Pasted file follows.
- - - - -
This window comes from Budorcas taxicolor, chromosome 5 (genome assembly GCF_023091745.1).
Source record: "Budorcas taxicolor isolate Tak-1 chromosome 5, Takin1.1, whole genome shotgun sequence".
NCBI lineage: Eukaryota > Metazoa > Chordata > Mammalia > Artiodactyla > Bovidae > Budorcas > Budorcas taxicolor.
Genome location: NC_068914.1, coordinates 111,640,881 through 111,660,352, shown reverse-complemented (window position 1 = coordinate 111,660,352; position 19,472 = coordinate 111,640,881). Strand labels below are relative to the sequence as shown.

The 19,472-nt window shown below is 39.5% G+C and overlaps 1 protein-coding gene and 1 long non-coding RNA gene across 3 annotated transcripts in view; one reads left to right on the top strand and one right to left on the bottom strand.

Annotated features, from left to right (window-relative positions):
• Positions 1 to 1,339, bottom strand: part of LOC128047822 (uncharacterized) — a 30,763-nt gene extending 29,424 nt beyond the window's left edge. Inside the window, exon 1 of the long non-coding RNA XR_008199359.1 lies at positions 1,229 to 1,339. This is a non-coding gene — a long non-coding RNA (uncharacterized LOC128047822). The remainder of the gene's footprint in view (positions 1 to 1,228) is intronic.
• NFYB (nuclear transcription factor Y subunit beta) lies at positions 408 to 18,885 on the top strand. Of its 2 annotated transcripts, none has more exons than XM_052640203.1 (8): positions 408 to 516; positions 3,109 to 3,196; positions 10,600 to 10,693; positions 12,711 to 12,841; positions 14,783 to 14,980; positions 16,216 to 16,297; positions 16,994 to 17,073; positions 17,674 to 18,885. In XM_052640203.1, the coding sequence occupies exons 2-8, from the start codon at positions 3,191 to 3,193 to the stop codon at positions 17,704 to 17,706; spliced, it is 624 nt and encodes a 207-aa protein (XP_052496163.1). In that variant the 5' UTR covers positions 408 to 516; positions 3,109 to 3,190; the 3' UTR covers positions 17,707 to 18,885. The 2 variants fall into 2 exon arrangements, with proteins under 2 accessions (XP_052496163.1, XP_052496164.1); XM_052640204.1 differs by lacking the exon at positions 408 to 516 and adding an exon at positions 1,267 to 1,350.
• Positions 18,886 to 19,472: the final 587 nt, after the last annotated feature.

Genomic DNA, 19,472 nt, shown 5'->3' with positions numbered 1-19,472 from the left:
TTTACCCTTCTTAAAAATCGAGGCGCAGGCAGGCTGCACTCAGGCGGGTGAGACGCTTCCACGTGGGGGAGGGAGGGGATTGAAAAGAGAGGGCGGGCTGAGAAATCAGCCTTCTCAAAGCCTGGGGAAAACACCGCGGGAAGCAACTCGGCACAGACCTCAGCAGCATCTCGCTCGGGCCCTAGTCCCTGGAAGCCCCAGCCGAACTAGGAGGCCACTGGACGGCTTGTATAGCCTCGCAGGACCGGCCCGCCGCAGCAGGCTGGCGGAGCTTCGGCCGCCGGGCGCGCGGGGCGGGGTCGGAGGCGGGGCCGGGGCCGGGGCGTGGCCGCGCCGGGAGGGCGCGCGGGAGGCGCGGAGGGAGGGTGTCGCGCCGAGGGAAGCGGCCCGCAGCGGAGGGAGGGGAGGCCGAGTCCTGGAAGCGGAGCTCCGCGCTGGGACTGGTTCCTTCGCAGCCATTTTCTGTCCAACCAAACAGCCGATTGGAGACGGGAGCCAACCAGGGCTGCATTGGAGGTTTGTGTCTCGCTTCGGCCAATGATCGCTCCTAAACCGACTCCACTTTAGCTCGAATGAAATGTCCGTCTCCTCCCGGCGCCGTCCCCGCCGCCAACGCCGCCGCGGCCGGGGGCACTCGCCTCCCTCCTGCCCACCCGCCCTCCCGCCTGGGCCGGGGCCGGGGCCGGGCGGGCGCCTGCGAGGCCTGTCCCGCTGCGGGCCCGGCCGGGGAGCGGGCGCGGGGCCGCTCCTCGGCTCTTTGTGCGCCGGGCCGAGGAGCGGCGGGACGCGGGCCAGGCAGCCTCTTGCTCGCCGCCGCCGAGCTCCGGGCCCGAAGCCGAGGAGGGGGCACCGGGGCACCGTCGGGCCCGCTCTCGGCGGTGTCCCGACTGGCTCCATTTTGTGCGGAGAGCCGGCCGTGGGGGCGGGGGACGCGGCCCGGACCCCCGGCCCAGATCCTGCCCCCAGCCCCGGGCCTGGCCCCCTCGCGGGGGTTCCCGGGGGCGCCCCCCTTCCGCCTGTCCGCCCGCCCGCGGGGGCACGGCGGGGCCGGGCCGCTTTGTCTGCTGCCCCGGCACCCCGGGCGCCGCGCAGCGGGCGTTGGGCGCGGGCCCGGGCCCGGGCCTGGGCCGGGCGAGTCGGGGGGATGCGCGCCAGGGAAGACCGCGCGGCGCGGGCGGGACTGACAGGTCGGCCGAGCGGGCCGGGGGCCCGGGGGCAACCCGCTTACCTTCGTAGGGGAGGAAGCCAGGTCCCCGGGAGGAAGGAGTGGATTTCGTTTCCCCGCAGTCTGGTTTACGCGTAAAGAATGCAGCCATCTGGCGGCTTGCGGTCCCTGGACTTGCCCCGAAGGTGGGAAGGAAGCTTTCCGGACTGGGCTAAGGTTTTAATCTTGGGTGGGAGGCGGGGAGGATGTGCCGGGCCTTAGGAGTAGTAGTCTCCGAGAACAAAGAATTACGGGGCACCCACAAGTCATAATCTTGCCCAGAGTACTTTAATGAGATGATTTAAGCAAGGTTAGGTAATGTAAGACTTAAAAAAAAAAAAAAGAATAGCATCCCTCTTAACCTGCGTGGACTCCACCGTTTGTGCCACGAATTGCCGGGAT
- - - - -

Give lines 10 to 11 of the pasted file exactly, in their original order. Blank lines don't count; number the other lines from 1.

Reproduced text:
Genomic DNA, 19,472 nt, shown 5'->3' with positions numbered 1-19,472 from the left:
TTTACCCTTCTTAAAAATCGAGGCGCAGGCAGGCTGCACTCAGGCGGGTGAGACGCTTCCACGTGGGGGAGGGAGGGGATTGAAAAGAGAGGGCGGGCTGAGAAATCAGCCTTCTCAAAGCCTGGGGAAAACACCGCGGGAAGCAACTCGGCACAGACCTCAGCAGCATCTCGCTCGGGCCCTAGTCCCTGGAAGCCCCAGCCGAACTAGGAGGCCACTGGACGGCTTGTATAGCCTCGCAGGACCGGCCCGCCGCAGCAGGCTGGCGGAGCTTCGGCCGCCGGGCGCGCGGGGCGGGGTCGGAGGCGGGGCCGGGGCCGGGGCGTGGCCGCGCCGGGAGGGCGCGCGGGAGGCGCGGAGGGAGGGTGTCGCGCCGAGGGAAGCGGCCCGCAGCGGAGGGAGGGGAGGCCGAGTCCTGGAAGCGGAGCTCCGCGCTGGGACTGGTTCCTTCGCAGCCATTTTCTGTCCAACCAAACAGCCGATTGGAGACGGGAGCCAACCAGGGCTGCATTGGAGGTTTGTGTCTCGCTTCGGCCAATGATCGCTCCTAAACCGACTCCACTTTAGCTCGAATGAAATGTCCGTCTCCTCCCGGCGCCGTCCCCGCCGCCAACGCCGCCGCGGCCGGGGGCACTCGCCTCCCTCCTGCCCACCCGCCCTCCCGCCTGGGCCGGGGCCGGGGCCGGGCGGGCGCCTGCGAGGCCTGTCCCGCTGCGGGCCCGGCCGGGGAGCGGGCGCGGGGCCGCTCCTCGGCTCTTTGTGCGCCGGGCCGAGGAGCGGCGGGACGCGGGCCAGGCAGCCTCTTGCTCGCCGCCGCCGAGCTCCGGGCCCGAAGCCGAGGAGGGGGCACCGGGGCACCGTCGGGCCCGCTCTCGGCGGTGTCCCGACTGGCTCCATTTTGTGCGGAGAGCCGGCCGTGGGGGCGGGGGACGCGGCCCGGACCCCCGGCCCAGATCCTGCCCCCAGCCCCGGGCCTGGCCCCCTCGCGGGGGTTCCCGGGGGCGCCCCCCTTCCGCCTGTCCGCCCGCCCGCGGGGGCACGGCGGGGCCGGGCCGCTTTGTCTGCTGCCCCGGCACCCCGGGCGCCGCGCAGCGGGCGTTGGGCGCGGGCCCGGGCCCGGGCCTGGGCCGGGCGAGTCGGGGGGATGCGCGCCAGGGAAGACCGCGCGGCGCGGGCGGGACTGACAGGTCGGCCGAGCGGGCCGGGGGCCCGGGGGCAACCCGCTTACCTTCGTAGGGGAGGAAGCCAGGTCCCCGGGAGGAAGGAGTGGATTTCGTTTCCCCGCAGTCTGGTTTACGCGTAAAGAATGCAGCCATCTGGCGGCTTGCGGTCCCTGGACTTGCCCCGAAGGTGGGAAGGAAGCTTTCCGGACTGGGCTAAGGTTTTAATCTTGGGTGGGAGGCGGGGAGGATGTGCCGGGCCTTAGGAGTAGTAGTCTCCGAGAACAAAGAATTACGGGGCACCCACAAGTCATAATCTTGCCCAGAGTACTTTAATGAGATGATTTAAGCAAGGTTAGGTAATGTAAGACTTAAAAAAAAAAAAAAGAATAGCATCCCTCTTAACCTGCGTGGACTCCACCGTTTGTGCCACGAATTGCCGGGAT